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Short Trips: A Collection of Short Stories

Edited by Stephen Cole

Book review by Paul Scoones

This first short story collection from BBC Books is promisingly free of the restrictions of length, number of stories and themes that tied Virgin's Decalog series to a set formula. Although Steve Cole offers up a theme in his introduction, it seems all too clear that it's there as an afterthought, and the stories prove this to be the case.

The best of the 15 stories is probably Paul Magrs' Old Flames. Magrs is an experienced novelist and short story writer whose first novel - Marked for Life - I thoroughly enjoyed. I'm awaiting his first full-length Doctor Who novel with keen anticipation. Other standout tales include Jonathan Blum's Model Train Set, which previously appeared in the fanzine Broadsword, Perry and Tucker's Stop the Pigeon and The Last Days by Evan Pritchard.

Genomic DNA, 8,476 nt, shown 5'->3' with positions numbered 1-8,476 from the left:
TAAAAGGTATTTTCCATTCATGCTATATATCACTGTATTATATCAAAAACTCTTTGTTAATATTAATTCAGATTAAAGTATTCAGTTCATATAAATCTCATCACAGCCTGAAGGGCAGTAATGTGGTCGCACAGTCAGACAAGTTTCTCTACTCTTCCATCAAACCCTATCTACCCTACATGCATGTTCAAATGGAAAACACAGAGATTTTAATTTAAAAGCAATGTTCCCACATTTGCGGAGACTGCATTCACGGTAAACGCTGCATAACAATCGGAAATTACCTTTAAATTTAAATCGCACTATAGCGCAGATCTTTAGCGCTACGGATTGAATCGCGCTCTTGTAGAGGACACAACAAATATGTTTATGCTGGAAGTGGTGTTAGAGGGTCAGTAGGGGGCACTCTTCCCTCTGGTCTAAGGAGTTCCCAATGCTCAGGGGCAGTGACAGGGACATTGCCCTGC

Paul Grice's Mondas Passing is one of the best treatments I've read of what might be termed 'post-time travel syndrome', as Ben and Polly deal with the anticipation of their past experiences of the future catching up with them as they live out the last moments of 1986 in real time. Daniel O'Mahony's The Parliament of Rats is grimly haunting in the same style that made Falls the Shadow so disturbingly memorable.

All eight Doctors are represented with a fairly even spread across eras, and the stories are for the most part of a higher standard than readers of Decalog will have come to expect. Reading the collection in order is not advised however as it means ending on a one of the weakest entries in the collection, Paul Leonard's The People's Temple Stonehenge story; how long will it be before editors realise that Leonard hasn't written anything worth reading since Venusian Lullaby...? [4/5]

This item appeared in TSV 53 (March 1998).